A prize of $500 and publication on the Brooklyn Film & Arts Festival is given annually for a work of nonfiction that is set in Brooklyn, New York, and renders the borough’s “rich soul and intangible qualities through the writer’s actual experiences of Brooklyn.” Submit an essay of up to 2,500 words by December 10. There is no entry fee. Visit the website for complete guidelines. Brooklyn Film & Arts Festival, Brooklyn Nonfiction Prize, P.O. Box 491, New York, NY 10156.

Upcoming Contest Deadlines

If November doesn’t already feel high stakes enough, consider submitting to some writing contests. With deadlines of either November 1 or November 2, these awards include opportunities to publish both individual stories and poems, as well as book-length works. All offer a prize of $1,000 or more.

Alice James Books Alice James Award: A prize of $2,000 and publication by Alice James Books is given annually for a poetry collection by a poet residing in the United States. All entries are considered for publication. Deadline: November 2. Entry fee: $30.

Briar Cliff Review Writing Contests: Three prizes of $1,000 each and publication in Briar Cliff Review are given annually for a poem, a short story, and an essay. The editors will judge. Deadline: November 1. Entry fee: $20 (includes a copy of the magazine).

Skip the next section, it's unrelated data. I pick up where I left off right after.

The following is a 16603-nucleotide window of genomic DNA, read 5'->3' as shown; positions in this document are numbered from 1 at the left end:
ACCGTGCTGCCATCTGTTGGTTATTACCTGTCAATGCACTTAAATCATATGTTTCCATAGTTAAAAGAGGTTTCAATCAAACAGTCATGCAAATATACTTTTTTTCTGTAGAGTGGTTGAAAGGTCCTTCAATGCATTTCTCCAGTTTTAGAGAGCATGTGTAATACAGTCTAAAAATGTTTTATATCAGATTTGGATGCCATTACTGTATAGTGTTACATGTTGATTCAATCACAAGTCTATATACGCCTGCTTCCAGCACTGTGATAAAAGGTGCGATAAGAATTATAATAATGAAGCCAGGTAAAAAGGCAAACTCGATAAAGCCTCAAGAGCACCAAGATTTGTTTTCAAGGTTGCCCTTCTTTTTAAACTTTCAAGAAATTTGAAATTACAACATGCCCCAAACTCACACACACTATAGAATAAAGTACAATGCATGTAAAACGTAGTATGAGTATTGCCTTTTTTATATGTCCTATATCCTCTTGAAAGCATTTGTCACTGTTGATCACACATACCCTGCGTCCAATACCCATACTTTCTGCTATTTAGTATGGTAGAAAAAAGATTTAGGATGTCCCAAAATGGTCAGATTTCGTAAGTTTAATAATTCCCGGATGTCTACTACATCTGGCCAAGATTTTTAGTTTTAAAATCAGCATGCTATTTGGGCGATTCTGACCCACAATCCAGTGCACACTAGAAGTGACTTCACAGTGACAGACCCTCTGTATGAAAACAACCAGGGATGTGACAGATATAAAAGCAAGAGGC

Fiction Collective Two Catherine Doctorow Innovative Fiction Prize: A prize of $15,000 and publication by Fiction Collective Two, an imprint of University of Alabama Press, is given annually for a novel, short story collection, novella, or novella collection. U.S. writers who have published at least three books of fiction are eligible. Joyelle McSweeney will judge. Deadline: November 1. Entry fee: $25.

Fiction Collective Two Ronald Sukenick Innovative Fiction Contest: A prize of $1,500 and publication by Fiction Collective Two is given annually for a novel, short story collection, novella, or novella collection. U.S. writers who have not previously published a book with Fiction Collective Two are eligible. Vi Khi Nao will judge. Deadline: November 1. Entry fee: $25.

Gotham Book Prize: A prize of $50,000 will be given annually for a book of fiction or creative nonfiction about New York City or that takes place in New York City published in the current year. Anna Akbari, Ric Burns, Stephanie Danler, Christina Greer, Tom Healy, Mitchell Moss, Patricia Park, Melissa Rivero, Safiya Sinclair, and Dennis Walcott will judge. Deadline: November 1. Entry fee: none.

Malahat Review Open Season Awards: Three prizes of CAD $2,000 (approximately $1,490) each and publication in Malahat Review are given annually for a poem or group of poems, a short story, and an essay. Rebecca Salazar will judge in poetry, Philip Huynh will judge in fiction, and Lishai Peel will judge in creative nonfiction. Deadline: November 1. Entry fee: $40 (includes subscription).